Showtime wants more ‘Weeds’.

The third season of Weeds promised in last month’s season finale now looks to be a reality.The future of the pot-infused comedy may not have been in any doubt, but Showtime finally announced the third-season pick-up on Thursday, meaning that viewers will get to see the resolution to the finale’s myriad cliffhangers.

Production on a 15-episode third season will begin in spring 2007, with an eye toward a late-summer premiere.

“Weeds’ is quintessential Showtime: bold, provocative, premium television with production values at the top of the food chain,” says Showtime Entertainment president Robert Greenblatt.

The finale, which featured the death of a major character and ended with several more characters engaged in a stand-off, was apparently the most watched in the show’s history, not that Showtime gives out viewership figures.

Star Mary-Louise Parker won a Golden Globe for her role as a marijuana-dealing suburban mom and the series was nominated for the best comedy series Globe. Five Emmy nominations, including one for co-star Elizabeth Perkins, followed.

Showtime Orders 15 More Episodes of Weeds!!

Source: Showtime Networks Inc.
Hot off last month’s shocking second season finale of “Weeds” — the most-watched episode in its history — Showtime is green lighting 15 new episodes for the third season of the award-winning series, it was announced today by Showtime Network’s President of Entertainment, Robert Greenblatt. The network’s most watched comedy and critical darling, “Weeds” is a biting and satirical look at the complicated life of a suburban, pot-dealing mother. Produced by Lionsgate in association with Tilted Productions, “Weeds” stars Mary-Louise Parker, Elizabeth Perkins, Tonye Patano, Romany Malco, Justin Kirk and Kevin Nealon. Created and executive produced by Emmy® Award winner Jenji Kohan, the series will resume production in Los Angeles in spring 2007 for a summer premiere.

“‘Weeds’ is quintessential Showtime: bold, provocative, premium television with production values at the top of the food chain,” says Greenblatt. “This acclaimed show will be the centerpiece of our comedy strategy for several years to come, though labeling it just a comedy doesn’t do it justice. It combines comedy and pathos in a way that seems to represent real life better than almost any show out there.”

“‘Weeds’ continues to surpass all our expectations and we’re delighted about the pick-up,” says Kevin Beggs, Lionsgate’s President of Television Programming and Production. “The talent — both in front of and behind the camera — is extraordinary, and we’re excited about our continuing relationship with Showtime, which has gone above and beyond to support the unique creative vision of the series since day one.”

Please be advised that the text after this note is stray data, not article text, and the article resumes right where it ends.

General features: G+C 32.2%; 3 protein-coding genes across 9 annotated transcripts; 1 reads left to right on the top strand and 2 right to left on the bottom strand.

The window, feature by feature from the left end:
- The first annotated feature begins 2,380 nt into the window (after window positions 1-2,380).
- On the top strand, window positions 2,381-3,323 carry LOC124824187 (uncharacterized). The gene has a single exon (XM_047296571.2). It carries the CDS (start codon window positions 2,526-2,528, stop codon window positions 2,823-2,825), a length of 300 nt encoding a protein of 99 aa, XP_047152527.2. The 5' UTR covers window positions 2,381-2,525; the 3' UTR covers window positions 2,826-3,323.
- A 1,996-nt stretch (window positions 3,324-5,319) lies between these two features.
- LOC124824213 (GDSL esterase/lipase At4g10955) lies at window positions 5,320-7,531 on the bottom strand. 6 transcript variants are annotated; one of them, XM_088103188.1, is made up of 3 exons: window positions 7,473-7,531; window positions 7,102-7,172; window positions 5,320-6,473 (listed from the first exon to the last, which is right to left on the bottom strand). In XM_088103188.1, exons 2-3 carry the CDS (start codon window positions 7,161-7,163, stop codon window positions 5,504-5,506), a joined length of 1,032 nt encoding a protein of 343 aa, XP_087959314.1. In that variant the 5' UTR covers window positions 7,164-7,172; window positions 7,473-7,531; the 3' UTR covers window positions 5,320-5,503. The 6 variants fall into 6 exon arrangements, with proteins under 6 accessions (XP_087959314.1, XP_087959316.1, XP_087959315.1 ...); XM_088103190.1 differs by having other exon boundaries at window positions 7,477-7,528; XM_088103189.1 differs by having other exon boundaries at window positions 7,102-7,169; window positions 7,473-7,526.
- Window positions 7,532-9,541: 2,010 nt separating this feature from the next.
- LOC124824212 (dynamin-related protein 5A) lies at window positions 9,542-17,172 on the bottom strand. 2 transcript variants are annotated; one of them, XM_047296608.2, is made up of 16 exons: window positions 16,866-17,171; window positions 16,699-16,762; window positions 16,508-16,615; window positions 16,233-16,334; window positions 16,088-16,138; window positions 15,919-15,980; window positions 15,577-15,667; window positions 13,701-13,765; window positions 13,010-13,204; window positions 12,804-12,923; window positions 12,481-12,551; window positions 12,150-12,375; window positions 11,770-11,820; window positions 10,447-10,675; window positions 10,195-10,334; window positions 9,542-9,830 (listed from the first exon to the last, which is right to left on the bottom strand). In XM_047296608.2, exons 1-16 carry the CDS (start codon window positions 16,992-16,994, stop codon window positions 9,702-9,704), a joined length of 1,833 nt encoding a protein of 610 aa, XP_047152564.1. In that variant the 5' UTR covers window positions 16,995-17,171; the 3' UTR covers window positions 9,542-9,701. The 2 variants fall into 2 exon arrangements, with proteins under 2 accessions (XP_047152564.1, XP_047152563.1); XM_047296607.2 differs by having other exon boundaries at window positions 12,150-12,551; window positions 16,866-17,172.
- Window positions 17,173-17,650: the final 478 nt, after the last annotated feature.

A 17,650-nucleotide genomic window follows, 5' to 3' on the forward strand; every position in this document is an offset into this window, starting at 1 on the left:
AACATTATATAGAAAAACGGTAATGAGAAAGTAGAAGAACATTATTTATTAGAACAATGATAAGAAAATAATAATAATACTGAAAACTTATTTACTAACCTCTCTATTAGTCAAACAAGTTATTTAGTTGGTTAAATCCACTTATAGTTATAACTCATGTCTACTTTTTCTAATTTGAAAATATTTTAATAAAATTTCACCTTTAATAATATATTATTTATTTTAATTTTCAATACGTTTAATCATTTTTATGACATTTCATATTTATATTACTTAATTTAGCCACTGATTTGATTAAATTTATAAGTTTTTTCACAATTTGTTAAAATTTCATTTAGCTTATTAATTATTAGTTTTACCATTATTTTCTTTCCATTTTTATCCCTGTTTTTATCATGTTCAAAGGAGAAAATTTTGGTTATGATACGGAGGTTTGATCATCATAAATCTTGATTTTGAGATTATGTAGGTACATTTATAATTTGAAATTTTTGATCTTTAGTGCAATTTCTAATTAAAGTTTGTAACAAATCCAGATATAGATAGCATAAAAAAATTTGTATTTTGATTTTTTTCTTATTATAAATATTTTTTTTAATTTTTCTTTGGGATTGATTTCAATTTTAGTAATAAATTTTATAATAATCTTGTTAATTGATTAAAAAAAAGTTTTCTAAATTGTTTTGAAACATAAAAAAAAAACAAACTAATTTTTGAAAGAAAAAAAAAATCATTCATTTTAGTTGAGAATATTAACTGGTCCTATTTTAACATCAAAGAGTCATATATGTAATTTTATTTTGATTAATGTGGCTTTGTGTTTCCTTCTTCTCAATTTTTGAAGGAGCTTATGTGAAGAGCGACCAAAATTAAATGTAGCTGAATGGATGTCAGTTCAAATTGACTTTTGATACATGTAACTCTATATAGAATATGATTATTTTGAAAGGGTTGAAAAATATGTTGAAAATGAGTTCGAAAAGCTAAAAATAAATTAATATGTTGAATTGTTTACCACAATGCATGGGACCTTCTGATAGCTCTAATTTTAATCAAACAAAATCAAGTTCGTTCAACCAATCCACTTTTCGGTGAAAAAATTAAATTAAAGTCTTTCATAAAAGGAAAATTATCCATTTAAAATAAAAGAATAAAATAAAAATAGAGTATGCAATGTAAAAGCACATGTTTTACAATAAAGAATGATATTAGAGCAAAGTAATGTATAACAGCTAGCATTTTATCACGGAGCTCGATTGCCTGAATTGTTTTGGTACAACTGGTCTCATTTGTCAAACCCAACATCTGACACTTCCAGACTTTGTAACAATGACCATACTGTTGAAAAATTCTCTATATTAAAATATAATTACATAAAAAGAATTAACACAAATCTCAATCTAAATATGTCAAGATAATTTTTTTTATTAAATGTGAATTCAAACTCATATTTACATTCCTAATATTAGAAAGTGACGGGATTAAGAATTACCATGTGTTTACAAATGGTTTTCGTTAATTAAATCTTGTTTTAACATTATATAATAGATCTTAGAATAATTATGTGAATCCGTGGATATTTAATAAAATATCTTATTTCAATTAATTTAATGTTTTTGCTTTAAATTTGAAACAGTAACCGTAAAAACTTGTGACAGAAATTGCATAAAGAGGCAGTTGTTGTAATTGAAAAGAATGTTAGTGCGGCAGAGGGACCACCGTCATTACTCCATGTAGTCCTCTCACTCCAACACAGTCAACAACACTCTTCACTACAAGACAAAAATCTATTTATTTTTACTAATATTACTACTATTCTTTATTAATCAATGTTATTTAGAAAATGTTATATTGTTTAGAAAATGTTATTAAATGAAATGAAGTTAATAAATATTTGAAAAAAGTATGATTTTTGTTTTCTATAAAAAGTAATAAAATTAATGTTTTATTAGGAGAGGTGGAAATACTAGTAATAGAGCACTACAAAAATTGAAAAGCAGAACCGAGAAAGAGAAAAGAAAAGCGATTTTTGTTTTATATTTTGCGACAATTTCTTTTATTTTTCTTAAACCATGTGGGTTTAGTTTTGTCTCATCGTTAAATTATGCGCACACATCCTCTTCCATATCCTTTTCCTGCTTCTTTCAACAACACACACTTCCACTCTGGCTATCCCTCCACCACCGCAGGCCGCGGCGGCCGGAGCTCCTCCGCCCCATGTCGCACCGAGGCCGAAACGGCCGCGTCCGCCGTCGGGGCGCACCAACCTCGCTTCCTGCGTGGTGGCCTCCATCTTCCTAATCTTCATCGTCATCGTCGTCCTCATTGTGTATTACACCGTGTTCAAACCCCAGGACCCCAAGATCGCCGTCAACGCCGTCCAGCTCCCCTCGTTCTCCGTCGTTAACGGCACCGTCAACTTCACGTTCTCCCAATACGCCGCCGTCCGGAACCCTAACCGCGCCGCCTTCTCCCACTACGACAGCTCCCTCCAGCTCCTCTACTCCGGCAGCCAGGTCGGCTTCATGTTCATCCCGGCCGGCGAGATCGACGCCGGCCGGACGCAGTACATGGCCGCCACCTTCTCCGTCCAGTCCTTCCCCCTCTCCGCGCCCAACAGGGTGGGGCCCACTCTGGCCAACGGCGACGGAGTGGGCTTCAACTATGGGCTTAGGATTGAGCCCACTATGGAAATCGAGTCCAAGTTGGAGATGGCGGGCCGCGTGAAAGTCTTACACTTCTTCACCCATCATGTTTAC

Probably No Weeds In Sight!!

The gated 1918 Spanish-style home has four bedrooms and five bathrooms in 4,000-plus square feet. The property also has a pool, outdoor shower and guesthouse.Elizabeth Perkins, who earned an Emmy and Golden Globe nomination this year playing Mayor Celia Hodes on the Showtime series ‘Weeds’ has sold her home in the Windsor Square section of Los Angeles for $3.2 million.

Elizabeth @ The Early Show!!

Elizabeth Perkins has been a busy actress for 20 years, but she says her current role is the one she’s always wanted.

She won an Emmy nomination for playing an off-the-wall suburban mom in the Showtime drama/comedy, “Weeds.”

When told by co-anchor Julie Chen on The Early Show Tuesday that she “was born to play Celia” (Perkins’ character in “Weeds”), Perkins responded with a chuckle, “Oh, thank you. I don’t know if that’s a compliment or not!”

Chen assured Perkins she did indeed intend for the remark to be a compliment.

“I think she’s (Celia’s) sort of insane, actually,” Perkins continued, with another chuckle.

“This show pushes a lot of buttons,” Perkins observed. “We go really far. You know, if there’s a boundary, we’re gonna cross it. If there’s an envelope, we’re gonna push it. And Celia’s pretty much politically incorrect in every decision that she makes, particularly in her relationship with her daughter, which is … pushing a lot of boundaries with eating disorders, with mothering issues. I would never talk to my daughter the way Celia talks to her daughter.”

Celia is always telling her 13-year-old daughter that she’s fat. Perkins’ real-life daughter is 15.

“This season, we go pretty far,” Perkins pointed out. “There’s a couple of episodes that are really intense.”

What makes Celia so out of control, so wild?

“I think Celia’s angry because she’s never — she knows she’s never gonna have the life she thinks they should have had. She’s never gonna have the husband she’s gonna be in love with for the rest of her life. She considers her daughter fat. Her other daughter is sent to juvenile hall. She’s not getting what she wants out of life, and she’s particularly not getting what she wants from Nancy Botwin, her friendship and love.”

Botwin is played by Mary-Louise Parker, and sells marijuana to continue in the lavish lifestyle to which she was accustomed before her wealthy husband died.

“In a lot of ways,” Perkins pointed out, “(the Botwin character is) making a societal statement. It would never occur to Nancy Botwin to downscale, to sell her mansion or cut her housekeeper back to one day a week or to sell her Land Rover or not buy $300 shirts. She’s doing what she has to to survive” in the manner she’s used to.”

The finale of this second season of “Weeds” airs Monday.

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